Three hours later, the elevator doors opened on floor 39. Carver, Matilda, Heather, Sara, Gertrude, and I stepped out. I won’t bore you with the details of how we ended up finding the right elevator, because it’s really not interesting. Well, there was one interesting point, when we slid down the laundry chute in the women’s locker room for four levels and landed in a vast pile of towels in the Complex’s secret laundry room. But other than that, it was an oppressive and fiendishly difficult puzzle that needs no recounting.
Floor 39 consisted of one large square room, perhaps 70 feet on a side. the elevator was in the center of one of the grimy, painted cinder block walls. The room was empty, save for a few low stacks of decrepit cardboard boxes here and there. The floor was dirty concrete, and very slightly damp. A faint musty smell permeated the air. The ceiling was low, with steel girders and hanging mercury vapor light fixtures that made me think of a parking garage.
Carver walked in a few steps and made a rotating survey of the room, stopping to face us. “I’ll be damned,” he said. “It actually does exist.”
I was suddenly bent double by a twinge in my stomach. The pain had grown steadily worse over the past three hours, and Matilda could do nothing to help. Gertrude moved beside me and gently but firmly helped me to remain upright. I leaned on her and panted until the twinge passed and I could once more stand on my own.
“Alright,” said Gertrude. “We’ve made it to floor 39. Where does your gadget say the fish generator is?”
I consulted the device, and pointed to the opposite wall. “That way,” I said.
Carver squinted in the direction I’d indicated. “I don’t see anything over there,” he said.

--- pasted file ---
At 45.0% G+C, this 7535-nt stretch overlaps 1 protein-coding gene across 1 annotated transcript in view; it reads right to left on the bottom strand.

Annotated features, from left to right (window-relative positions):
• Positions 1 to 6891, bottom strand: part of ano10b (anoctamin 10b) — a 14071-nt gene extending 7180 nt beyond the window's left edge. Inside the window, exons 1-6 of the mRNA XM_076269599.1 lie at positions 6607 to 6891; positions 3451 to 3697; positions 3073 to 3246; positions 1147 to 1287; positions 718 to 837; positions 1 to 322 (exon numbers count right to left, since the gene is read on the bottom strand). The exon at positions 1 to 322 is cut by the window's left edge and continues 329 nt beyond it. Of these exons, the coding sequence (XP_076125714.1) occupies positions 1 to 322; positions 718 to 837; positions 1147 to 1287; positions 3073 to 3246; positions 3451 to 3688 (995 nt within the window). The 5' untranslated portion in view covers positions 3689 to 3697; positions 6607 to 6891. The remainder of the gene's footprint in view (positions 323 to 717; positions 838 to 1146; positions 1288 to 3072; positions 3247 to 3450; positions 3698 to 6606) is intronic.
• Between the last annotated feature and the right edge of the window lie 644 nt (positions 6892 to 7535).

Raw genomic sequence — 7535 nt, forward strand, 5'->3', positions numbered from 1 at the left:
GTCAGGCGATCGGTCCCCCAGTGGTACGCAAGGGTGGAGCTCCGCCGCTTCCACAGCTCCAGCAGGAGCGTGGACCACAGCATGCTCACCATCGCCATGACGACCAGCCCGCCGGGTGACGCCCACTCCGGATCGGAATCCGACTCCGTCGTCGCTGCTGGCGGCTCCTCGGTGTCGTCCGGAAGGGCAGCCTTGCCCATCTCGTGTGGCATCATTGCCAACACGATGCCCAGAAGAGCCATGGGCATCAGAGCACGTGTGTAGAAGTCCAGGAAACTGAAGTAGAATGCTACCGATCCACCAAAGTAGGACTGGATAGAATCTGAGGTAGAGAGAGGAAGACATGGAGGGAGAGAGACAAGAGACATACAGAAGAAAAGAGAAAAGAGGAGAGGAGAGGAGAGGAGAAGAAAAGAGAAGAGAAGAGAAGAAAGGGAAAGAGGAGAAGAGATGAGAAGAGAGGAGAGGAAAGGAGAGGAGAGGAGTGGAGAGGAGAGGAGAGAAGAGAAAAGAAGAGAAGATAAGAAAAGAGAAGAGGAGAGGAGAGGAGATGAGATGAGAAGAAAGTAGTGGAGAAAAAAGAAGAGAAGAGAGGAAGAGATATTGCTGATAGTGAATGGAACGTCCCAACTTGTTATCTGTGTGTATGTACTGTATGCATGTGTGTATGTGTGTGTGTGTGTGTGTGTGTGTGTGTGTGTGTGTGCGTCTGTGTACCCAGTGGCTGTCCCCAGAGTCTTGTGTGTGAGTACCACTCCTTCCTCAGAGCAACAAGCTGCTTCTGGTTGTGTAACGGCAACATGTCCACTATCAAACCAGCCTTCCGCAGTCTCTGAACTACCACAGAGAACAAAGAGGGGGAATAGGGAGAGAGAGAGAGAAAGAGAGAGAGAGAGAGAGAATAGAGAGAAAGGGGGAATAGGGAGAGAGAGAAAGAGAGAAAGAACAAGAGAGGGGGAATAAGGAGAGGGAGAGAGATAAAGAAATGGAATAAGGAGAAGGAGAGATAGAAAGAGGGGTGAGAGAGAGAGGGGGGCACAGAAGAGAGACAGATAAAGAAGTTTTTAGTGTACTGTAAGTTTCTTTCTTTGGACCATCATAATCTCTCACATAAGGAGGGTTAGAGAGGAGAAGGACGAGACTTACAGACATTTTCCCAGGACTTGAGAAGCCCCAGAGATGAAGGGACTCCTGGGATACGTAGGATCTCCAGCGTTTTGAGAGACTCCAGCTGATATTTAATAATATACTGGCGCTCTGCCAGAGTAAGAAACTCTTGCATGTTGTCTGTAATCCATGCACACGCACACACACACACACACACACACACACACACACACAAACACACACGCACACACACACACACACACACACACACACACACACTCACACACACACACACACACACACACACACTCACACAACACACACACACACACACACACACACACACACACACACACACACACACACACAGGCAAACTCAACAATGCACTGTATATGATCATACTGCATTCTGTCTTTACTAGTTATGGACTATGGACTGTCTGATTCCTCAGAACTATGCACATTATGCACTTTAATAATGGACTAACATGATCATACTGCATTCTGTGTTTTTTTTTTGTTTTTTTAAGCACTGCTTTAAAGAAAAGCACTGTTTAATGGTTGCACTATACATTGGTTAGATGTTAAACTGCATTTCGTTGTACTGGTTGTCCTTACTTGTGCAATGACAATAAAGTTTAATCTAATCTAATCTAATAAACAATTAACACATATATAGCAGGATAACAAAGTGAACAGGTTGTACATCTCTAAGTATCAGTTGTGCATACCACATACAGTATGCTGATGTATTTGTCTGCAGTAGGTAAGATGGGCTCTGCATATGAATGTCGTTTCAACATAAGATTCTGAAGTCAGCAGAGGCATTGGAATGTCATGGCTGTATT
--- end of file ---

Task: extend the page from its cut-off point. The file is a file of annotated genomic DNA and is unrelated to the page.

“We’ll have to investigate,” said Sara. So saying, she walked carefully towards the far wall. The rest of us followed. When we reached the wall, Carver turned to me.
“Well?” he said, not unkindly.
“It’s still about 35 feet ahead,” I said, surveying the surface of the wall. “There has to be a secret door or something.” I started moving my hands around on the wall, searching for a switch.
“Or it could be there’s another elevator that goes down to another room on this level,” Carver suggested.
“Let’s not contemplate that angle unless we have to,” I said, moving to another section of wall. Then, I felt Gertrude’s hand on my shoulder.
“Stand back,” she said.
When Gertrude tells me to stand back, I listen. I moved away from the wall, grabbing Carver by the arm and taking him with me.
“What’s going on?” he asked.
“Watch this,” I said, gesturing with my head to Gertrude. Watching Gertrude in action is similar to watching a combination wildcat and rhinoceros. With obvious zeal, she hurled herself against the wall and began tearing it apart.
Carver was taken aback. “She really shouldn’t be doing that,” he said to me.
“Are you going to stop her?”
Carver watched as Gertrude, with one hand, plucked a cinder block from the wall and tossed it 25 feet to shatter on the floor nearby. “No, I’m not,” he said. We took a few more steps back.
It was over quickly. When the dust had cleared, Gertrude stood before a generously sized doorway in the wall. The floor was littered with debris, and Gertrude herself was filthy with grit and perspiration, but she was obviously quite pleased. Carver and I approached when it seemed safe.
“Feel better?” I said.
Gertrude smiled one of her rare and wonderful smiles. “That felt so good,” she said.
As a group, the six of us moved to peer through the doorway that Gertrude had made. Through it, we could see another square room similar to the one we were in, though about half the size. In the side wall on our left, there was indeed another elevator. At the far wall, directly opposite our makeshift doorway, there was a large sheet metal cabinet. It was about the size and shape of a vending machine, and there was a huge switch on the front that looked for all the world like a gigantic light switch. Above and below the switch were large labels that read, “Fish On” and “Fish Off.” The switch was in the “on” position.
“You have got to be fucking kidding me,” said Gertrude.